In this video, opera workshop students practice Così fan tutte by Mozart under the direction of Shea Owens.

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Practice Rooms 

Walking outside the practice rooms on the Music Building’s fourth floor, you might hear the muted sounds of a soprano running scales or the bright notes of a flute. When you enter a practice room, though, the sounds quiet. 

An organ student rehearses.
1. The practice rooms have more soundproofing. In the old building, “you could hear very clearly what the person next to you was practicing, And you could practice right along with them if you wanted,” says Ammons.

Adams says these rooms are his favorite part of the new building. Placed on the upper floors, they receive natural light from hallways—an upgrade from the HFAC’s tiny basement practice rooms—and they’re also near faculty offices. 

“Let’s just say as a singer, you’re struggling with a piece. You could wait until the next time you have a private lesson with a faculty member. Or perchance you could just walk around the corner, find your faculty mentor, and deal with the issue [right then],” says Adams. “The hope was to create more dynamic mentoring opportunities.”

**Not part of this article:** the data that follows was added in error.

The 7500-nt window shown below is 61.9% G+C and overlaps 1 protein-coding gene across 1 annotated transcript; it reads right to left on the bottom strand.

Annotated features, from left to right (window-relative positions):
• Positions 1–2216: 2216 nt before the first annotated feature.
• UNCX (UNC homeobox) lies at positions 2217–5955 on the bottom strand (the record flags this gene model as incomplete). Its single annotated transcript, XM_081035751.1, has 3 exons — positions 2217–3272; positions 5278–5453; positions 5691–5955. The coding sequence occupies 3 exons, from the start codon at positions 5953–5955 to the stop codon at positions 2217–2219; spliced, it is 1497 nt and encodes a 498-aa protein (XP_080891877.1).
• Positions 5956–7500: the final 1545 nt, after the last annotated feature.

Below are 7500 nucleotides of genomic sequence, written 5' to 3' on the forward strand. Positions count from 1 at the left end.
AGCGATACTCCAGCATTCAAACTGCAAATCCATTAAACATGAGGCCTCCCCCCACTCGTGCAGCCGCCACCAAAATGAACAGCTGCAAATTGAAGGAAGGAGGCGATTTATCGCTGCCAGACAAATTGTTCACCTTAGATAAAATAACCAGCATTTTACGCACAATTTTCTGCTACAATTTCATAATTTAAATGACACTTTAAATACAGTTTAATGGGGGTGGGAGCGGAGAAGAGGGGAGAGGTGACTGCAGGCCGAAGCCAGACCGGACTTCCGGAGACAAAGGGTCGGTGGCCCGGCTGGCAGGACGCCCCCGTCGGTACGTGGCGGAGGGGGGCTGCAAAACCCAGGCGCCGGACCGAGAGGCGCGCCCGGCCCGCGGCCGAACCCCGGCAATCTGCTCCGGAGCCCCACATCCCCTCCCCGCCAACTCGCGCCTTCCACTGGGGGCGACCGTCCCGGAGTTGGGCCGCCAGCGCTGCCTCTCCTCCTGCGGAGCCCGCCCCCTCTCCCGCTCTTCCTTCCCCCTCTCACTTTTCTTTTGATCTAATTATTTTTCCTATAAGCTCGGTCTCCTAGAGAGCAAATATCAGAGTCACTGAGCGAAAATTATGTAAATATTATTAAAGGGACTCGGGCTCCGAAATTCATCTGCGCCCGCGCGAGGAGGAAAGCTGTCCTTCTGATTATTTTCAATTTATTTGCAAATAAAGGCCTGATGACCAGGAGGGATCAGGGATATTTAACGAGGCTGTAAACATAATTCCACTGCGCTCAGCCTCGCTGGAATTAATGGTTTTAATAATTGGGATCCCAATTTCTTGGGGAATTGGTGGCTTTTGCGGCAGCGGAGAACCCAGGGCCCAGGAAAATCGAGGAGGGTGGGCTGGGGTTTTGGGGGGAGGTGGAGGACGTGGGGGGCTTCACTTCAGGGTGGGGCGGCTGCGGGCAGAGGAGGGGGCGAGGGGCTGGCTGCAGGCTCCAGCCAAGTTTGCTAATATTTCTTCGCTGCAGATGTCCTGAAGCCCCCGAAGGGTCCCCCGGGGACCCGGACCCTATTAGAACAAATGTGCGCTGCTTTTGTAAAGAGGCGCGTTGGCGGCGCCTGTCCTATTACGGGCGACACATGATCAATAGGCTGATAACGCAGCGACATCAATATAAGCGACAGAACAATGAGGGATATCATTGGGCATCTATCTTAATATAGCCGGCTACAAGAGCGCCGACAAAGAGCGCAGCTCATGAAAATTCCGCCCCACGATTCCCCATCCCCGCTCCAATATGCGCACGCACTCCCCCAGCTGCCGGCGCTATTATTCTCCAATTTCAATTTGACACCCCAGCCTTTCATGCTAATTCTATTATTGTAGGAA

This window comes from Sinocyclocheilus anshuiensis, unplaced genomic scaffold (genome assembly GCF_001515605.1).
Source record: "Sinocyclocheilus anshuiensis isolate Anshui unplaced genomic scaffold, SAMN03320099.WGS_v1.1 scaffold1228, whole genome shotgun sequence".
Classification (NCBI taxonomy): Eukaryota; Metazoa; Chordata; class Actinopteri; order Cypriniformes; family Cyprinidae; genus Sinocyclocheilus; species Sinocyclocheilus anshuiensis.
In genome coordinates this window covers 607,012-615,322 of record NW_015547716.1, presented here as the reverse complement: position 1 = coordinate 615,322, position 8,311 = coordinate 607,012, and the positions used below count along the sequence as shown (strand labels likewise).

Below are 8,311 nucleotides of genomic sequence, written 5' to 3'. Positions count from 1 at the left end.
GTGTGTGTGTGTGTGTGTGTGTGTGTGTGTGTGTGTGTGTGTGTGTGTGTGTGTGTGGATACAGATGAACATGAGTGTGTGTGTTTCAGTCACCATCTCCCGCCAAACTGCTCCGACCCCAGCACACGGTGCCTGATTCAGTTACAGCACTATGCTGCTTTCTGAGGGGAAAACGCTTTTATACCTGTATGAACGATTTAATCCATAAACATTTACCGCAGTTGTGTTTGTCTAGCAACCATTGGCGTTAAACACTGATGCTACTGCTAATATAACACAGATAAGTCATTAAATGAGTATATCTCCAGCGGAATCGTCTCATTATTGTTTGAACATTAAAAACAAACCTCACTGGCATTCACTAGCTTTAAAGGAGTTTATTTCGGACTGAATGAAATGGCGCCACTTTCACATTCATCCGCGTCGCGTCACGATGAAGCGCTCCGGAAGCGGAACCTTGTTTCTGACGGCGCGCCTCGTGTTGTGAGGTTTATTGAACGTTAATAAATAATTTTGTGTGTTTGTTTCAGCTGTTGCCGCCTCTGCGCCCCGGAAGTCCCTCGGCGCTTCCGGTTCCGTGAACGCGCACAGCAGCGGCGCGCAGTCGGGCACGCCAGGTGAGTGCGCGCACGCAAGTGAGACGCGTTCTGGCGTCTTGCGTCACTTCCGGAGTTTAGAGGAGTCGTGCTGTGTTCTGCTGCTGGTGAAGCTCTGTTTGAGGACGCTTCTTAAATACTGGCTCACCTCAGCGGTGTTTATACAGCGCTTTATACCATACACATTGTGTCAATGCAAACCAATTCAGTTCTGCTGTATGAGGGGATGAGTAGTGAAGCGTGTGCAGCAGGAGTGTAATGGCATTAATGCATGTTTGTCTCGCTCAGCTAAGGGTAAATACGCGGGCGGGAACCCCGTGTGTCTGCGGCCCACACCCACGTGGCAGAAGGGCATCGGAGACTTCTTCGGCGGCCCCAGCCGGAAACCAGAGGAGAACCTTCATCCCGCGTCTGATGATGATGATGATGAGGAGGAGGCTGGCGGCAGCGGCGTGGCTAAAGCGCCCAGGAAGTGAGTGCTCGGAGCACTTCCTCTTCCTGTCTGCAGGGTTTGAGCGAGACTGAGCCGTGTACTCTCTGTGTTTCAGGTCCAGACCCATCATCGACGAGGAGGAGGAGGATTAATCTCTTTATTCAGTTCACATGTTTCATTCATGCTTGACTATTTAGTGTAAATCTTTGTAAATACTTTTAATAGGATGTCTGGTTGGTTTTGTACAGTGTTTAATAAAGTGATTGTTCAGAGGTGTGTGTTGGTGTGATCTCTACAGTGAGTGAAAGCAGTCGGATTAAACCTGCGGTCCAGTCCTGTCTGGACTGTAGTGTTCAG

Take a 360-degree tour of a practice room in the new Music Building at BYU. In this video, harpist Rebekah Kirkham practices Impromptu-Caprice, op. 9, by Gabriel Pierné.

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Studio Y 

Studio Y is a cutting-edge studio where commercial-music students record everything from singer/songwriter tunes to film scores. 

The new Studio Y is a major step up from previous recording spaces and will be a game changer, says Grimshaw. 

1. An overhead camera captures everything an audio engineer or instructor does for display on a video screen, allowing up to 24 students to easily observe and learn.

In the HFAC studio, “the control room was just tiny,” says Grimshaw, and not conducive to student instruction. “You could maybe cram 8 or 10 students, just shoulder to shoulder.” The Studio Y control room (above) fits 24, with stadium seating and monitors displaying overhead views of the control board and the sound booth.